Firm Complexity and Board of Director Composition
44 Pages Posted: 9 May 2007
Date Written: January 2007
This paper examines the relationship between firm complexity and board of director composition. Utilizing the board typology of Baysinger and Zardkoohi (1986), we classify board members either as insiders, business experts, support specialists, or community influentials, and examine it in relation to firm internal and external complexity. Internal complexity refers to the sophistication if internal work processes (proxied by firm R&D expenditures, and the amount of invested capital), while external complexity relates to the external competitive structure (proxied by the number of business segments, growth opportunities, and industrial leadership). Utilizing a random sample of 150 firms drawn from six industries over the 2003-2005 time period, results confirm conjectures that complexity is related to the specific capabilities that each board member brings to the firm. We find that externally complex firms substitute community influentials for business experts, and sometimes have lower levels of support specialists and insiders. On the other hand, internally complex firms have lower levels of community influentials, which are substituted by insiders and support specialists. This study adds to a small but growing literature that examines the economic determinants of board structure (Boone et al., 2004; Coles et al., 2005; Gillan et al., 2003; Linck et al, 2005), by providing a unique lens in examining board characteristics that goes beyond the traditional insider/independent classification.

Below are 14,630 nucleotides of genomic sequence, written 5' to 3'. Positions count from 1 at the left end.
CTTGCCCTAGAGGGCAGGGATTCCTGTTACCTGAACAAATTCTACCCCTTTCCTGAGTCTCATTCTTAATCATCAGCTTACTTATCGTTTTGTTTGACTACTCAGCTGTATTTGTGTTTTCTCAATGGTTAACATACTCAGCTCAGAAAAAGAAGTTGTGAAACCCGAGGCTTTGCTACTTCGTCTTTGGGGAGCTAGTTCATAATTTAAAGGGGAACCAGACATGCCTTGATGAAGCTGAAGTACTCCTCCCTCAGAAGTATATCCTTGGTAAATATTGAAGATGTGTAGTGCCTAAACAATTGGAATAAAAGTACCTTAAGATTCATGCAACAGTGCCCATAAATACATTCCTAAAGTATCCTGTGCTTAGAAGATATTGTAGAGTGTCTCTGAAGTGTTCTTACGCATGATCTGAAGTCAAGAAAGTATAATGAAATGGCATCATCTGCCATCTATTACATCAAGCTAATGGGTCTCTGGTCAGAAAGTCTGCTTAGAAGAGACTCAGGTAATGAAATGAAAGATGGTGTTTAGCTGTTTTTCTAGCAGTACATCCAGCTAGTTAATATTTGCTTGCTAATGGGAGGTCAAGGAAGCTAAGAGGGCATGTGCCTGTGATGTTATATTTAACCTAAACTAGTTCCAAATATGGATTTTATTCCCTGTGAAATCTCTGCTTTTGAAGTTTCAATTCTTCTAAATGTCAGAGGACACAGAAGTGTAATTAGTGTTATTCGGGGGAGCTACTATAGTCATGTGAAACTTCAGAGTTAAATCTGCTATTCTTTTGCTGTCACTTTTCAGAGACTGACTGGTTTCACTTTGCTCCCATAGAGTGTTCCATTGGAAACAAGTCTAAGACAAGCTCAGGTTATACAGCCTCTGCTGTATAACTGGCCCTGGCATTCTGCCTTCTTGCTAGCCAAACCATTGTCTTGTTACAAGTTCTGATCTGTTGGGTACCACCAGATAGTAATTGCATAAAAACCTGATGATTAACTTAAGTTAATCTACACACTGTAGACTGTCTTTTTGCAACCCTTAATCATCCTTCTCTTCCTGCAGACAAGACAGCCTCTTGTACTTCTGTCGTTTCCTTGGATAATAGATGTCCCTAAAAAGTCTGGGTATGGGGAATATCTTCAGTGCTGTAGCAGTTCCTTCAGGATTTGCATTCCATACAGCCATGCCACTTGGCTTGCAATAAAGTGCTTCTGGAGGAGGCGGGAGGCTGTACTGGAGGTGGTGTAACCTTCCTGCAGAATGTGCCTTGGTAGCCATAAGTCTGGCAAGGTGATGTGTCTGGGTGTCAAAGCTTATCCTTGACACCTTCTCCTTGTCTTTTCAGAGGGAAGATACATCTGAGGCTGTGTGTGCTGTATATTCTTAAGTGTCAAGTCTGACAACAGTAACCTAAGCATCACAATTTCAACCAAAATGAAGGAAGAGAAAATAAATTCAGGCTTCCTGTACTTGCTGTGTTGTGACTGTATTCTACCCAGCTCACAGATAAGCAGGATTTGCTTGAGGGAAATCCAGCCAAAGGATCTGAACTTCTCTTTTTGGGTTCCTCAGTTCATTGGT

Keywords: firm complexity, board composition, corporate governance, determinants of boards, strategic governance
JEL Classification: G34, M41
Suggested Citation: Suggested Citation